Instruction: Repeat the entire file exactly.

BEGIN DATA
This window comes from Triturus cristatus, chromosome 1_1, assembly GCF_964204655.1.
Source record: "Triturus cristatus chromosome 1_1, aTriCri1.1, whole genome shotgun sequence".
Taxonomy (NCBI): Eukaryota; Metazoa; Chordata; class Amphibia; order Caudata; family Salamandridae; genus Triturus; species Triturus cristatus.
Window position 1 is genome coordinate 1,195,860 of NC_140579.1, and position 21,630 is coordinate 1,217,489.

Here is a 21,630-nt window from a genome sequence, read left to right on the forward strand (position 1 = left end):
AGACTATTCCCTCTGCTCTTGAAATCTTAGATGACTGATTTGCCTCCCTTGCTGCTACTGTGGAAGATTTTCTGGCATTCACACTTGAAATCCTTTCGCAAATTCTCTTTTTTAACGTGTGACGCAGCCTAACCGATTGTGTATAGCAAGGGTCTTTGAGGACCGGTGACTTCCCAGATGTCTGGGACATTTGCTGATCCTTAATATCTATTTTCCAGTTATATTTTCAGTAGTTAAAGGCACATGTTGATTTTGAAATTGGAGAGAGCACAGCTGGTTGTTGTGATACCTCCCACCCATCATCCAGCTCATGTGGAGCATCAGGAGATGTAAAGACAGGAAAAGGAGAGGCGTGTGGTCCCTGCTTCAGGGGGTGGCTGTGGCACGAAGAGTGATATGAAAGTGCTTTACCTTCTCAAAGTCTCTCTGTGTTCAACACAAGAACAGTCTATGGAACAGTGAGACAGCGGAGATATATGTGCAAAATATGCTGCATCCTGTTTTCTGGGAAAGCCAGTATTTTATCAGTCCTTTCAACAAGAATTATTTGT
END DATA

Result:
This window comes from Triturus cristatus, chromosome 1_1, assembly GCF_964204655.1.
Source record: "Triturus cristatus chromosome 1_1, aTriCri1.1, whole genome shotgun sequence".
Taxonomy (NCBI): Eukaryota; Metazoa; Chordata; class Amphibia; order Caudata; family Salamandridae; genus Triturus; species Triturus cristatus.
Window position 1 is genome coordinate 1,195,860 of NC_140579.1, and position 21,630 is coordinate 1,217,489.

Here is a 21,630-nt window from a genome sequence, read left to right on the forward strand (position 1 = left end):
AGACTATTCCCTCTGCTCTTGAAATCTTAGATGACTGATTTGCCTCCCTTGCTGCTACTGTGGAAGATTTTCTGGCATTCACACTTGAAATCCTTTCGCAAATTCTCTTTTTTAACGTGTGACGCAGCCTAACCGATTGTGTATAGCAAGGGTCTTTGAGGACCGGTGACTTCCCAGATGTCTGGGACATTTGCTGATCCTTAATATCTATTTTCCAGTTATATTTTCAGTAGTTAAAGGCACATGTTGATTTTGAAATTGGAGAGAGCACAGCTGGTTGTTGTGATACCTCCCACCCATCATCCAGCTCATGTGGAGCATCAGGAGATGTAAAGACAGGAAAAGGAGAGGCGTGTGGTCCCTGCTTCAGGGGGTGGCTGTGGCACGAAGAGTGATATGAAAGTGCTTTACCTTCTCAAAGTCTCTCTGTGTTCAACACAAGAACAGTCTATGGAACAGTGAGACAGCGGAGATATATGTGCAAAATATGCTGCATCCTGTTTTCTGGGAAAGCCAGTATTTTATCAGTCCTTTCAACAAGAATTATTTGT